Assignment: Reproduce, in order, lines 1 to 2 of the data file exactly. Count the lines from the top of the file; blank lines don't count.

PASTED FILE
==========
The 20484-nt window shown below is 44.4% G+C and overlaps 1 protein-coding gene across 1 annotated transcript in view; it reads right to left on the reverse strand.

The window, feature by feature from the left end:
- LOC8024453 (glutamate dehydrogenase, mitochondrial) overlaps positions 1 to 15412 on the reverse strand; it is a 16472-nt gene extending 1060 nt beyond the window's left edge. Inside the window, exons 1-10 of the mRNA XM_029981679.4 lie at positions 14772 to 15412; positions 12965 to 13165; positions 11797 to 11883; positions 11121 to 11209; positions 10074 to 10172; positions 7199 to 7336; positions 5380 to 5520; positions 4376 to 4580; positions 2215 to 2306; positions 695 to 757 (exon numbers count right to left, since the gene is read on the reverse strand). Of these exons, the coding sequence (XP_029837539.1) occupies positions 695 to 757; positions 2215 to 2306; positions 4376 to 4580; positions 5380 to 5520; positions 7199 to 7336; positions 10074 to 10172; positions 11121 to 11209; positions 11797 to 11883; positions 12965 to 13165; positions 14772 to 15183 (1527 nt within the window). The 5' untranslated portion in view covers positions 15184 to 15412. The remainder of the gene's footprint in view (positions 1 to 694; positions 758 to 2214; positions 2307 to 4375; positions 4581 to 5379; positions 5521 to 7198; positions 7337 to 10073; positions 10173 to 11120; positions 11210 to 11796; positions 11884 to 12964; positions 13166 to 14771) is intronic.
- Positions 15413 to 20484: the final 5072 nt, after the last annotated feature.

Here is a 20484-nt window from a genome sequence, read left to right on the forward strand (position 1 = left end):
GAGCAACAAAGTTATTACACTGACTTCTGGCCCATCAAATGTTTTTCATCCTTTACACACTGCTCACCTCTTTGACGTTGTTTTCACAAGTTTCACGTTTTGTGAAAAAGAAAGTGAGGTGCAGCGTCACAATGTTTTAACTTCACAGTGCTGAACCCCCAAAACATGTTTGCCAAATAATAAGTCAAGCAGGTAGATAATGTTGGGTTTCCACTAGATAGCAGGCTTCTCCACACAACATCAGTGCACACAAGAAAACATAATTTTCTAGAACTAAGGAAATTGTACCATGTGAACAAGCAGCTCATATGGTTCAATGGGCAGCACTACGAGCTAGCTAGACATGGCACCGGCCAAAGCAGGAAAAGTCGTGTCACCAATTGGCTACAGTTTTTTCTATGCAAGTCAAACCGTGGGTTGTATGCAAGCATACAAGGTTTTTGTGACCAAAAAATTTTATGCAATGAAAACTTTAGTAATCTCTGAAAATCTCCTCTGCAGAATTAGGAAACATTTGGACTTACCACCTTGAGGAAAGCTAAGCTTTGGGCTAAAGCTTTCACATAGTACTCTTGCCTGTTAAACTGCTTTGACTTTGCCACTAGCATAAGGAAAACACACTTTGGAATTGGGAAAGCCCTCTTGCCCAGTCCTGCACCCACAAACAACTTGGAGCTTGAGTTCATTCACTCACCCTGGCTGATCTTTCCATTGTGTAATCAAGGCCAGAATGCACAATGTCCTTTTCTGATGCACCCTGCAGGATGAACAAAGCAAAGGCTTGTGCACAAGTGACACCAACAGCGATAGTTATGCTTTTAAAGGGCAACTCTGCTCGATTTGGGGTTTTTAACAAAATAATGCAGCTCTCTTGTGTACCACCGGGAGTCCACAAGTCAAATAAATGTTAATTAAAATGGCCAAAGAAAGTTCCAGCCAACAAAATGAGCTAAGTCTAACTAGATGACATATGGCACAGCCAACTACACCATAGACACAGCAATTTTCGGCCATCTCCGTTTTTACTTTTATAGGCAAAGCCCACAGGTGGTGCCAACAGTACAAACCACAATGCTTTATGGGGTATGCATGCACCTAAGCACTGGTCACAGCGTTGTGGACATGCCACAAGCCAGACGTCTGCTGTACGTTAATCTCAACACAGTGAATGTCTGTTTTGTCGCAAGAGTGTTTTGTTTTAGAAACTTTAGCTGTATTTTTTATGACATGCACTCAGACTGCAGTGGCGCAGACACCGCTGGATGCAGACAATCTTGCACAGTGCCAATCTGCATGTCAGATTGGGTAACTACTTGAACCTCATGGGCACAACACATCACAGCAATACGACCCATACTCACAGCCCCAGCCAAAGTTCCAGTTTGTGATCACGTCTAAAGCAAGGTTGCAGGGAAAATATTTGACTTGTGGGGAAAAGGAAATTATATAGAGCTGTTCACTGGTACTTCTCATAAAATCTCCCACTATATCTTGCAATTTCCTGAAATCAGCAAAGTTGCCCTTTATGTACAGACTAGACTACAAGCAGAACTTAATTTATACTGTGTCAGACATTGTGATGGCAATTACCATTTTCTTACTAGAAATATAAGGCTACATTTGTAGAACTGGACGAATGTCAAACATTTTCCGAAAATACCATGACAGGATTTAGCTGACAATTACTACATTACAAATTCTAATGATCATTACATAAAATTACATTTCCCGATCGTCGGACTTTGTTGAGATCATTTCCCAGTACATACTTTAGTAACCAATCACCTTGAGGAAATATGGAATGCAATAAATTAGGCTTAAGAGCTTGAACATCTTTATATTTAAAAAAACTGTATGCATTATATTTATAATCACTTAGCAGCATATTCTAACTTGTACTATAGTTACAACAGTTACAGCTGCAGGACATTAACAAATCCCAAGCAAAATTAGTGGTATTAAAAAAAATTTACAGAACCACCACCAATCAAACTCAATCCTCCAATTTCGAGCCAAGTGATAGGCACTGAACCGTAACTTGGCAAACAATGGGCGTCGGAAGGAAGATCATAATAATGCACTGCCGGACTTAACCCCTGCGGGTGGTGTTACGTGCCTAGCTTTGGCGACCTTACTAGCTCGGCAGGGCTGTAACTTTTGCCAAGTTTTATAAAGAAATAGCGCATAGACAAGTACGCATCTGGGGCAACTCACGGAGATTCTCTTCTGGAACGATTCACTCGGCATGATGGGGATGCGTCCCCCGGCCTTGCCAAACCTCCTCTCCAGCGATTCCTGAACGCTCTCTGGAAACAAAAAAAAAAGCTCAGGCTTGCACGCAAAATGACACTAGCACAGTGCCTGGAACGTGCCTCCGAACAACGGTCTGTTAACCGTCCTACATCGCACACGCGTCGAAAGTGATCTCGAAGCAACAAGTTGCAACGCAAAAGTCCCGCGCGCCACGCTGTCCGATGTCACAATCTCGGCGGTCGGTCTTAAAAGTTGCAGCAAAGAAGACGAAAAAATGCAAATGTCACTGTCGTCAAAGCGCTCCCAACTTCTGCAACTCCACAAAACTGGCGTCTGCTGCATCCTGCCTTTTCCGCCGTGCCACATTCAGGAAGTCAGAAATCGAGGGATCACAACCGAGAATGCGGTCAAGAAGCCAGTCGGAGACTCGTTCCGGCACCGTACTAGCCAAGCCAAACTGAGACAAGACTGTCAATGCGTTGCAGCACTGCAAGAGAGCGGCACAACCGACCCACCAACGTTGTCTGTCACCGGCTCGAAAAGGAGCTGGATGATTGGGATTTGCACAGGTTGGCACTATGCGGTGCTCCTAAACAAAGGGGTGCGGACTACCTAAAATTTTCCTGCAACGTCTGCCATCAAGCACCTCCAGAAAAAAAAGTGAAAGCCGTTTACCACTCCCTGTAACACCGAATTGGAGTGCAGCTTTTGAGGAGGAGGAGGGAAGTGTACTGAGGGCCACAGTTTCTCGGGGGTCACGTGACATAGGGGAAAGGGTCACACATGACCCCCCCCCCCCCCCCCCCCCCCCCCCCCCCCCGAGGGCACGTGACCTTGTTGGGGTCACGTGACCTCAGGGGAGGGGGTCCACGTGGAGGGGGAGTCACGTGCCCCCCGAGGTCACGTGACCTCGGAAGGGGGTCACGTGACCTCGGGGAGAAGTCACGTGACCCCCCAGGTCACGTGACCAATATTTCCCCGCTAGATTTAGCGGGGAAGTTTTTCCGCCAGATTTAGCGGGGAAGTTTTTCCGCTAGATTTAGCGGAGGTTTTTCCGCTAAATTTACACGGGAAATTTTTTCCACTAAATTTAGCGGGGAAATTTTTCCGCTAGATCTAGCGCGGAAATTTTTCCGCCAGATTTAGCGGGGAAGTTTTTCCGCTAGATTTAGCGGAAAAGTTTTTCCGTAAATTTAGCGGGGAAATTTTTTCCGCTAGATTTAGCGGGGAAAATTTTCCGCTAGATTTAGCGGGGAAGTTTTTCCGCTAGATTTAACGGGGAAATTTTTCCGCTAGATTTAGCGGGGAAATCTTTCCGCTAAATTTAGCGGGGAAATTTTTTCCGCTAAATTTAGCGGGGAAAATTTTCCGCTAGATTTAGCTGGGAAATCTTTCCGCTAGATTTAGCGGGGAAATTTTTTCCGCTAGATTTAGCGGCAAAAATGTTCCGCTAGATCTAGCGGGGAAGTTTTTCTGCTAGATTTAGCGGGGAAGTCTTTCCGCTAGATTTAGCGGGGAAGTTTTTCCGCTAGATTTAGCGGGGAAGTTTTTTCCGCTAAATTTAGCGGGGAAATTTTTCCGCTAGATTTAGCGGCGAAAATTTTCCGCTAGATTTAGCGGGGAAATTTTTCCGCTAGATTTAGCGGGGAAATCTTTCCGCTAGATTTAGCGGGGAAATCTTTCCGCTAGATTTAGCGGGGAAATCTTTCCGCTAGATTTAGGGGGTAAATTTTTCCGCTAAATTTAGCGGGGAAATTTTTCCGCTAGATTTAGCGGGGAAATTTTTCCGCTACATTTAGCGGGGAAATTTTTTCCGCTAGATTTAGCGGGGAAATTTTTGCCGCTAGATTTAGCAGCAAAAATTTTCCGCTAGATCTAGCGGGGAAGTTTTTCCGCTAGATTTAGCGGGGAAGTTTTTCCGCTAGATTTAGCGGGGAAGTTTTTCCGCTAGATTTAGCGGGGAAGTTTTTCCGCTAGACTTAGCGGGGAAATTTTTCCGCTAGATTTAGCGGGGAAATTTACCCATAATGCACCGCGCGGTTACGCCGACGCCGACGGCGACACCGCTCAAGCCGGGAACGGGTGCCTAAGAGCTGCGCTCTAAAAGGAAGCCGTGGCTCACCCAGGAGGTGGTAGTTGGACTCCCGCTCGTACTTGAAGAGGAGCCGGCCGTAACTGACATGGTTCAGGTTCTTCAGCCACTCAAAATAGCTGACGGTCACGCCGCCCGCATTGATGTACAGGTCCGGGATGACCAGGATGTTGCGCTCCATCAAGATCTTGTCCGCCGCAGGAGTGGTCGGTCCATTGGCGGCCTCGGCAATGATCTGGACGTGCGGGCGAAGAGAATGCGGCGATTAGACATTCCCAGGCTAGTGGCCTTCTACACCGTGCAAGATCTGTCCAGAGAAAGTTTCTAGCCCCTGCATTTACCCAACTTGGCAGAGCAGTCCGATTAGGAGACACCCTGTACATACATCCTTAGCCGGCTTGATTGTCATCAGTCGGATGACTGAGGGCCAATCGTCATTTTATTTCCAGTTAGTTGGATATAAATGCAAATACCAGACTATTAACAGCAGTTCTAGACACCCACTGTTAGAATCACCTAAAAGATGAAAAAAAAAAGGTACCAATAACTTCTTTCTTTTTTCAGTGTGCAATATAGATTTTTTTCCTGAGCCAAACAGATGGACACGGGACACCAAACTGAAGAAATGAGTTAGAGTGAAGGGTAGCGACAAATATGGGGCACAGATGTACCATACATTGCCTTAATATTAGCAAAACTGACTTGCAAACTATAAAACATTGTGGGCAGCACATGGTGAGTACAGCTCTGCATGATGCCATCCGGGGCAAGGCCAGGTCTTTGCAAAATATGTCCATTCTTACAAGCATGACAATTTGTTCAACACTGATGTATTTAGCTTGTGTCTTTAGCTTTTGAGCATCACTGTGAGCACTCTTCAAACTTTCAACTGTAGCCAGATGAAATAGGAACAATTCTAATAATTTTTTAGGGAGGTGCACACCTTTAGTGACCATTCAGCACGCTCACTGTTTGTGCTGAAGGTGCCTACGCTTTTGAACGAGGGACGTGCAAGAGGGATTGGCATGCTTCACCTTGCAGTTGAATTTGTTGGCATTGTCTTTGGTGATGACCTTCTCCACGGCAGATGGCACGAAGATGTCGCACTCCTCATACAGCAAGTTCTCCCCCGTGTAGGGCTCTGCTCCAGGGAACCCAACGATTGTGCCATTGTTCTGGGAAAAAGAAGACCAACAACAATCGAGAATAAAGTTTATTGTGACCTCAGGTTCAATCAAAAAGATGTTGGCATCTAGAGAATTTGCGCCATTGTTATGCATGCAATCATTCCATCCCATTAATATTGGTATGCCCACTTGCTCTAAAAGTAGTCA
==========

The 20484-nt window shown below is 44.4% G+C and overlaps 1 protein-coding gene across 1 annotated transcript in view; it reads right to left on the reverse strand.

The window, feature by feature from the left end: